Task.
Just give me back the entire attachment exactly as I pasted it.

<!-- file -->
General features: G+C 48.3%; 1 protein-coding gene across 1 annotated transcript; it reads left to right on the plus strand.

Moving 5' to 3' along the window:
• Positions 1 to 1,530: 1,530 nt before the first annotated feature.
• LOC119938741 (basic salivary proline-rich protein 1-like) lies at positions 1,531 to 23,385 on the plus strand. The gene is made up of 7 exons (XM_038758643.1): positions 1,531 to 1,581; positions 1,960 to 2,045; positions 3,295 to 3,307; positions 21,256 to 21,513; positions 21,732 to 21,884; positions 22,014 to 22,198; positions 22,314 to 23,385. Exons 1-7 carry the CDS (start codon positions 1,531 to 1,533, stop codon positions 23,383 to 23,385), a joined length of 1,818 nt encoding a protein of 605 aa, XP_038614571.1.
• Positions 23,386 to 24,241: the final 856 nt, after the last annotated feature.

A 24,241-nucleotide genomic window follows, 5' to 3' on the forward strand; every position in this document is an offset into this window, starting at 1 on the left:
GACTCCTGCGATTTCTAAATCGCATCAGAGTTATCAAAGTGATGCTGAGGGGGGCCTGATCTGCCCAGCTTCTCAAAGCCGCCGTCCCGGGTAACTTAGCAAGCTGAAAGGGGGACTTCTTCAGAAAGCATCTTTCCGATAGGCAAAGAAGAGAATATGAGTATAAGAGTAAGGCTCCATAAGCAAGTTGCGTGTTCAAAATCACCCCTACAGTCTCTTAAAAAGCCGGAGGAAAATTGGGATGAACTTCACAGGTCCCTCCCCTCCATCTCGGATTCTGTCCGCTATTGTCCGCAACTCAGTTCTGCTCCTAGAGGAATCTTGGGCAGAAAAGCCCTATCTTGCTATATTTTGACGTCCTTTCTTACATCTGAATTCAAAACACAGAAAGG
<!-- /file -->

General features: G+C 48.3%; 1 protein-coding gene across 1 annotated transcript; it reads left to right on the plus strand.

Moving 5' to 3' along the window:
• Positions 1 to 1,530: 1,530 nt before the first annotated feature.
• LOC119938741 (basic salivary proline-rich protein 1-like) lies at positions 1,531 to 23,385 on the plus strand. The gene is made up of 7 exons (XM_038758643.1): positions 1,531 to 1,581; positions 1,960 to 2,045; positions 3,295 to 3,307; positions 21,256 to 21,513; positions 21,732 to 21,884; positions 22,014 to 22,198; positions 22,314 to 23,385. Exons 1-7 carry the CDS (start codon positions 1,531 to 1,533, stop codon positions 23,383 to 23,385), a joined length of 1,818 nt encoding a protein of 605 aa, XP_038614571.1.
• Positions 23,386 to 24,241: the final 856 nt, after the last annotated feature.

A 24,241-nucleotide genomic window follows, 5' to 3' on the forward strand; every position in this document is an offset into this window, starting at 1 on the left:
GACTCCTGCGATTTCTAAATCGCATCAGAGTTATCAAAGTGATGCTGAGGGGGGCCTGATCTGCCCAGCTTCTCAAAGCCGCCGTCCCGGGTAACTTAGCAAGCTGAAAGGGGGACTTCTTCAGAAAGCATCTTTCCGATAGGCAAAGAAGAGAATATGAGTATAAGAGTAAGGCTCCATAAGCAAGTTGCGTGTTCAAAATCACCCCTACAGTCTCTTAAAAAGCCGGAGGAAAATTGGGATGAACTTCACAGGTCCCTCCCCTCCATCTCGGATTCTGTCCGCTATTGTCCGCAACTCAGTTCTGCTCCTAGAGGAATCTTGGGCAGAAAAGCCCTATCTTGCTATATTTTGACGTCCTTTCTTACATCTGAATTCAAAACACAGAAAGG